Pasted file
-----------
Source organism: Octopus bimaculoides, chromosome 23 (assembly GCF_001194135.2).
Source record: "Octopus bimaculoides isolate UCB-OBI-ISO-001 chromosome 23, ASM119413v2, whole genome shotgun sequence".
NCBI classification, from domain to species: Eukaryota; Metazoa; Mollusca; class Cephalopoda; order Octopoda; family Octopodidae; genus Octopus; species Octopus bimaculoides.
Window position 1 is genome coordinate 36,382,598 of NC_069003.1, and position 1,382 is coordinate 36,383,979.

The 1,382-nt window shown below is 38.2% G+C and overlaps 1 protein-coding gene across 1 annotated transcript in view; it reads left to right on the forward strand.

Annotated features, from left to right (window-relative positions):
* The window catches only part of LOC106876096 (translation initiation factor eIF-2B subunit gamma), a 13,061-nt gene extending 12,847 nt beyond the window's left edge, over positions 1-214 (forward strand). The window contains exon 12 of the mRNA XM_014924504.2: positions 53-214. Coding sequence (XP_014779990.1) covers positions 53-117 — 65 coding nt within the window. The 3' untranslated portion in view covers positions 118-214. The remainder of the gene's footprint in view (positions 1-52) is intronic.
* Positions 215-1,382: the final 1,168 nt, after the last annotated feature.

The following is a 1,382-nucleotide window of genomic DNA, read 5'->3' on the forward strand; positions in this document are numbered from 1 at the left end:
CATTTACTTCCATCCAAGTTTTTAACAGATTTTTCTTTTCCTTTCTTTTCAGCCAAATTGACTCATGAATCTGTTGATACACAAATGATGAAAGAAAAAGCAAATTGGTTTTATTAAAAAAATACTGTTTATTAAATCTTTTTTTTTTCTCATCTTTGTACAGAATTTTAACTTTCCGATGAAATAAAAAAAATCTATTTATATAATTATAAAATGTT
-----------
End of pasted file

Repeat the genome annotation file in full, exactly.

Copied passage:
Source organism: Octopus bimaculoides, chromosome 23 (assembly GCF_001194135.2).
Source record: "Octopus bimaculoides isolate UCB-OBI-ISO-001 chromosome 23, ASM119413v2, whole genome shotgun sequence".
NCBI classification, from domain to species: Eukaryota; Metazoa; Mollusca; class Cephalopoda; order Octopoda; family Octopodidae; genus Octopus; species Octopus bimaculoides.
Window position 1 is genome coordinate 36,382,598 of NC_069003.1, and position 1,382 is coordinate 36,383,979.

The 1,382-nt window shown below is 38.2% G+C and overlaps 1 protein-coding gene across 1 annotated transcript in view; it reads left to right on the forward strand.

Annotated features, from left to right (window-relative positions):
* The window catches only part of LOC106876096 (translation initiation factor eIF-2B subunit gamma), a 13,061-nt gene extending 12,847 nt beyond the window's left edge, over positions 1-214 (forward strand). The window contains exon 12 of the mRNA XM_014924504.2: positions 53-214. Coding sequence (XP_014779990.1) covers positions 53-117 — 65 coding nt within the window. The 3' untranslated portion in view covers positions 118-214. The remainder of the gene's footprint in view (positions 1-52) is intronic.
* Positions 215-1,382: the final 1,168 nt, after the last annotated feature.

The following is a 1,382-nucleotide window of genomic DNA, read 5'->3' on the forward strand; positions in this document are numbered from 1 at the left end:
CATTTACTTCCATCCAAGTTTTTAACAGATTTTTCTTTTCCTTTCTTTTCAGCCAAATTGACTCATGAATCTGTTGATACACAAATGATGAAAGAAAAAGCAAATTGGTTTTATTAAAAAAATACTGTTTATTAAATCTTTTTTTTTTCTCATCTTTGTACAGAATTTTAACTTTCCGATGAAATAAAAAAAATCTATTTATATAATTATAAAATGTT